Column: Obesity is on the rise

Published 4:41 am Tuesday, August 8, 2006

By Staff
More than half of American adults – 54 percent – are considered overweight. This percentage has risen 11 percent since the 1960s. Why the big rise? Maybe it is contributed to the fact that more children today are obese. One out of every eight school aged child is considered obese and one in every four is considered overweight.
Being overweight and obese has much more to do with than just the appearance factor that so many people focus on. It has a huge amount to do with health problems. Diabetes is the disease most closely linked to overweight individuals. Since 1990, type 2 diabetes has sky rocketed 33 percent in this nation. Around 800,000 Americans are diagnosed with diabetes each year. Not only is diabetes an effect of being overweight but with that comes high blood pressure, heart disease, kidney disease, amputations, and the list goes on. Have obesity and diabetes hit their peak? Jeffery P. Koplan, a director of the Centers for Disease Control and Prevention in Atlanta stated, "much of the impact of the upsurge in obesity may be felt some years from now, because there is a substantial delay between the onset of obesity and the subsequent development of diabetes."
Why is there so much obesity in the United States? Is it because of the lack of activity and the poor diet? "American lifestyles, including inactivity and poor nutrition, are having a dramatic influence on our health," Koplan said.
"Our diet is deteriorating and physical activity is declining. Our environment conspires to make both worse and worse," adds Yale University expert Kelly Brownell. I believe these are two very true statements. It seems like people have such busy lives that by the time they get home exercise is the last thing on their minds. Busy lives make for less time to cook healthy meals. Eating out becomes the convenient thing to do. I also agree with Brownell when he says that our environment has a negative factor on us. From gas stations to vending machines, shopping malls, restaurants, commercials, advertisements, etc … all tempt us with the wrong foods. Brownell goes on to say, "Food is more accessible and cheaper than ever. I've seen two Big Macs for two dollars – that's a lot of calories for not much money." I believe this to be very true. How tempting it is to by two big hamburgers for a dollar apiece, which is cheaper than buying a pound of hamburger from the grocery store. It is amazing that when you go shopping all of the nutritious foods are barely affordable and the "junk foods" are the cheapest. It just seems almost like a catch 22. Americans are the most overweight society although it can be unaffordable to cook healthy meals.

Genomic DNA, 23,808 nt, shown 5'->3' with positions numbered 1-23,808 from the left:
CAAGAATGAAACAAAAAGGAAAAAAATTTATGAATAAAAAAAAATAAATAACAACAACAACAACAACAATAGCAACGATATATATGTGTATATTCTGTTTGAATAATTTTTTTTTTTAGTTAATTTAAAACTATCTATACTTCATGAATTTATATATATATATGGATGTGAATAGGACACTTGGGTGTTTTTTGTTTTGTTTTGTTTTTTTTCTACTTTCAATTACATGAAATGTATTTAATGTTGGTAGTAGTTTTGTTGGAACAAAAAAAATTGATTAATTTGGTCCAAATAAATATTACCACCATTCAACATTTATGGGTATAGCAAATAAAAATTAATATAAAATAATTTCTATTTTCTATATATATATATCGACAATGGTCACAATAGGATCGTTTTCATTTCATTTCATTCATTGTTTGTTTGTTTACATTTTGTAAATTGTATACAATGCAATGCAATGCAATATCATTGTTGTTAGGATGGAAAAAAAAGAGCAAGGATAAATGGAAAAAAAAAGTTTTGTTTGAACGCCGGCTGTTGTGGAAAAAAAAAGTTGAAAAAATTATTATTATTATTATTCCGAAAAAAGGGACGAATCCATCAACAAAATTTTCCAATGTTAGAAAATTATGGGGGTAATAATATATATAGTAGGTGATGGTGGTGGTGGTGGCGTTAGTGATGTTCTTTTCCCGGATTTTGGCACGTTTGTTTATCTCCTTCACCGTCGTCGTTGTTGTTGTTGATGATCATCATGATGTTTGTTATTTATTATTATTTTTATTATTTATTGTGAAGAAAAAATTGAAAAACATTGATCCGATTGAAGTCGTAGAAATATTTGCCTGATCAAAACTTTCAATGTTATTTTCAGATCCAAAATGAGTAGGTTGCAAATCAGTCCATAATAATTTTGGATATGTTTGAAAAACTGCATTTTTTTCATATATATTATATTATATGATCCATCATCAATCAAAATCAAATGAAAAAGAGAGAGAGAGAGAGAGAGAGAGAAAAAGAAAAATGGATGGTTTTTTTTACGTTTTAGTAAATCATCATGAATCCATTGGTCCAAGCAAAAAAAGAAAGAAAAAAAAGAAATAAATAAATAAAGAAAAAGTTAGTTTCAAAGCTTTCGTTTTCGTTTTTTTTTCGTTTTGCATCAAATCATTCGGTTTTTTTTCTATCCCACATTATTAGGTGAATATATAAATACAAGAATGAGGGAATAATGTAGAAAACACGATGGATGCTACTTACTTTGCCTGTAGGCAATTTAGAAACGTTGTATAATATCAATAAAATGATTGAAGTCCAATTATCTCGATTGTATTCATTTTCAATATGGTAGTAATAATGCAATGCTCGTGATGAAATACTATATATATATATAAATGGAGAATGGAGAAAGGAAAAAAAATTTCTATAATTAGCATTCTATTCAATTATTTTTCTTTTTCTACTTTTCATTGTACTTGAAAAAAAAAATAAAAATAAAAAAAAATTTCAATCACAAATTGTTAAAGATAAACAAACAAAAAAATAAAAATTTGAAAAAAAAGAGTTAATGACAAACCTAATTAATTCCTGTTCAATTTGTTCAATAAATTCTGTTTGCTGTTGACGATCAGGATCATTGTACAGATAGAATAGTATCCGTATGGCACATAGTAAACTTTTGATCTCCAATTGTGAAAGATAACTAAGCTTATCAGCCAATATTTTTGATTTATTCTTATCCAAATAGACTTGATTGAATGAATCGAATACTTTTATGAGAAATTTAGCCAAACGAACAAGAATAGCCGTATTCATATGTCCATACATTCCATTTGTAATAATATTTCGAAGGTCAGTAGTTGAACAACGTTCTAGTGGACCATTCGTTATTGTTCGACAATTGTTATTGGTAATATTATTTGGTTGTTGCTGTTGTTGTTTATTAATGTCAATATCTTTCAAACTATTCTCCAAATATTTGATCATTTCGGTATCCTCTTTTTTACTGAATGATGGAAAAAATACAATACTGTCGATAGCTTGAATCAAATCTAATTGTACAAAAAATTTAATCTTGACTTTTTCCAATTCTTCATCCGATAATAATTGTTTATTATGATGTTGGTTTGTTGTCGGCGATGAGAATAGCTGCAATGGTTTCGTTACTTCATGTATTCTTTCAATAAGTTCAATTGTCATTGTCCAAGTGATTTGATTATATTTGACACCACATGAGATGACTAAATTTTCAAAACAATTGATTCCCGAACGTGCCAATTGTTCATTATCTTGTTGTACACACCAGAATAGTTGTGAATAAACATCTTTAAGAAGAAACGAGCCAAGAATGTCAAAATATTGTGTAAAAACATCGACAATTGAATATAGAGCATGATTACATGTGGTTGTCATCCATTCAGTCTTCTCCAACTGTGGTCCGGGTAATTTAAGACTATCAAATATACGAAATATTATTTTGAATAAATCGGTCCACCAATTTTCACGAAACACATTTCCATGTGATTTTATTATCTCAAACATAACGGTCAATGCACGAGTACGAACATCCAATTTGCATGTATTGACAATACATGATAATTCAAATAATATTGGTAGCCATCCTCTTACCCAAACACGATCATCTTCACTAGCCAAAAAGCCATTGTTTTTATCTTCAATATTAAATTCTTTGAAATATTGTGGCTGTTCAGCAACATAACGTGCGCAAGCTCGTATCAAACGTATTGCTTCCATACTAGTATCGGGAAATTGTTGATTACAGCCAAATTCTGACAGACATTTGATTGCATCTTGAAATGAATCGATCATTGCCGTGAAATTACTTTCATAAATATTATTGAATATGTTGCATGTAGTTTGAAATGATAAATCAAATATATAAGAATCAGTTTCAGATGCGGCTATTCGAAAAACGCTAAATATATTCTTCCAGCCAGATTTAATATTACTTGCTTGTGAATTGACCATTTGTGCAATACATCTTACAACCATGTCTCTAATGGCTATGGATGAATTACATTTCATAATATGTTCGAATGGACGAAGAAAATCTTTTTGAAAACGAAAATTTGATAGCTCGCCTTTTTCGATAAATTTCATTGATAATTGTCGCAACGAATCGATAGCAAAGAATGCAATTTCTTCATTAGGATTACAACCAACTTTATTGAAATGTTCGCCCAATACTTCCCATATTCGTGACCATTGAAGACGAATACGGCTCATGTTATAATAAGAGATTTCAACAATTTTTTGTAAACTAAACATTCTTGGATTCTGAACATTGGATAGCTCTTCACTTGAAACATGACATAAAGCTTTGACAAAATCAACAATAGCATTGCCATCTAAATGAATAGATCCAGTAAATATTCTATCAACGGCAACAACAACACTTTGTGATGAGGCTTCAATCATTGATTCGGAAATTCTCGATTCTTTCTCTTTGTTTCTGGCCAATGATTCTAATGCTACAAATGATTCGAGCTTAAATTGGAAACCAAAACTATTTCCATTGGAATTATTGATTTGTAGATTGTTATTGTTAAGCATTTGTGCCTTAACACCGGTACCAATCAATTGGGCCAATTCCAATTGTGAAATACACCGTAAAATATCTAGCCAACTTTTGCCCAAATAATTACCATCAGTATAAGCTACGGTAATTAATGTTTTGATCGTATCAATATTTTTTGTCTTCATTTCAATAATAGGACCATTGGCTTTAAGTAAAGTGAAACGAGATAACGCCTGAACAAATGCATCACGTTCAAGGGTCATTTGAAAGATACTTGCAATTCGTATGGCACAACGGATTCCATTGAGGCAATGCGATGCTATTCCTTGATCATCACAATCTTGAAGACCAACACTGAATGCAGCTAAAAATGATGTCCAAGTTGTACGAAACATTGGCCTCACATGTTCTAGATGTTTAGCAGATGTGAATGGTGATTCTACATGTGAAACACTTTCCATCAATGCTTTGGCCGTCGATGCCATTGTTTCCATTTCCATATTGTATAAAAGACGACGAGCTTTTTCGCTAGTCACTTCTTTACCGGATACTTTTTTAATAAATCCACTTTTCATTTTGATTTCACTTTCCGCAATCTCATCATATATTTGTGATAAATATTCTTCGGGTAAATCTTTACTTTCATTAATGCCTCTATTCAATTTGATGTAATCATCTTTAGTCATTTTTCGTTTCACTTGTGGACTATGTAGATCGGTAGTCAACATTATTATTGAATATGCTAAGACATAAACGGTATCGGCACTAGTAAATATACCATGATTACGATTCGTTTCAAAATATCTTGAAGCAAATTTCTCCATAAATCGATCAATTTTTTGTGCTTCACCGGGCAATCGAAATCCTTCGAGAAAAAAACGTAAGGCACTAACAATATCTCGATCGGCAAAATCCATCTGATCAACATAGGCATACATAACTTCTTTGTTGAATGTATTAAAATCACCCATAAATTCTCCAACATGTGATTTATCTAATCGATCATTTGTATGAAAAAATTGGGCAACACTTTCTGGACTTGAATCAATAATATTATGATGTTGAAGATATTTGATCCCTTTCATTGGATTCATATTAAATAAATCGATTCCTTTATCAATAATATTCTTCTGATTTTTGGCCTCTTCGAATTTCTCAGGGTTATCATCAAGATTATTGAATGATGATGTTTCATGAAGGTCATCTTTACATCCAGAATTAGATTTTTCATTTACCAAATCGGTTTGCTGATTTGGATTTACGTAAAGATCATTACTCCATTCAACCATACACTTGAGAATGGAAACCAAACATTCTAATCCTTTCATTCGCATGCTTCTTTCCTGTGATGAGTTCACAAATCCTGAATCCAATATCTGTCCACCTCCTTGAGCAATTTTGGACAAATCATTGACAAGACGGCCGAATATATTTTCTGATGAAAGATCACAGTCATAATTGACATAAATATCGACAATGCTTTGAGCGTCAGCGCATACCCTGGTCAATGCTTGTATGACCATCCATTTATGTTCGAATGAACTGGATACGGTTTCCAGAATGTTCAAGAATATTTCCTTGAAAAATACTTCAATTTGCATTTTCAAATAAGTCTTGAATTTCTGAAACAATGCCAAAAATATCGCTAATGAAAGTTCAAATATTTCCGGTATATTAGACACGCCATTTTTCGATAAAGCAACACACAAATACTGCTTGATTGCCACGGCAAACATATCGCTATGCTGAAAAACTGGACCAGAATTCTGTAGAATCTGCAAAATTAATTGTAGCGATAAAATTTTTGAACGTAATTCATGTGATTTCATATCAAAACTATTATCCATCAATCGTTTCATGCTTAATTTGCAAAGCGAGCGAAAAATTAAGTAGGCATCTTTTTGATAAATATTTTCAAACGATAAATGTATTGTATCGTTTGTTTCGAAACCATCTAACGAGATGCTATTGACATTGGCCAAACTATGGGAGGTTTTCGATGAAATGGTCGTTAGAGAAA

The lack of activity also poses a great problem to obesity. With the use of computers and many hours of work who has the time to be active. By the time you get home you have to tend to your family and you are dead tired. Our children have it worse than we did at their age. Children are less active today then twenty years ago. Television, computers, and video games are huge contributors to this problem.
So with this information what is the solution? Brownell said exactly what I was thinking, "We could subsidize the cost of fruits and vegetables and, if necessary, tax unhealthy foods". I believe this is a terrific idea. The only time I see really good sales at the stores is on junk food. Another interesting point I have noticed is commercials on the television. It is not too often I see commercials for healthy food. Maybe if there were more pro-nutritious commercials geared towards children it would make a positive affect.
Thought of the week: Motivation is what gets you started. Habit is what keeps you going. -Jim Ryun
Reference: Nutrition Action Health Letter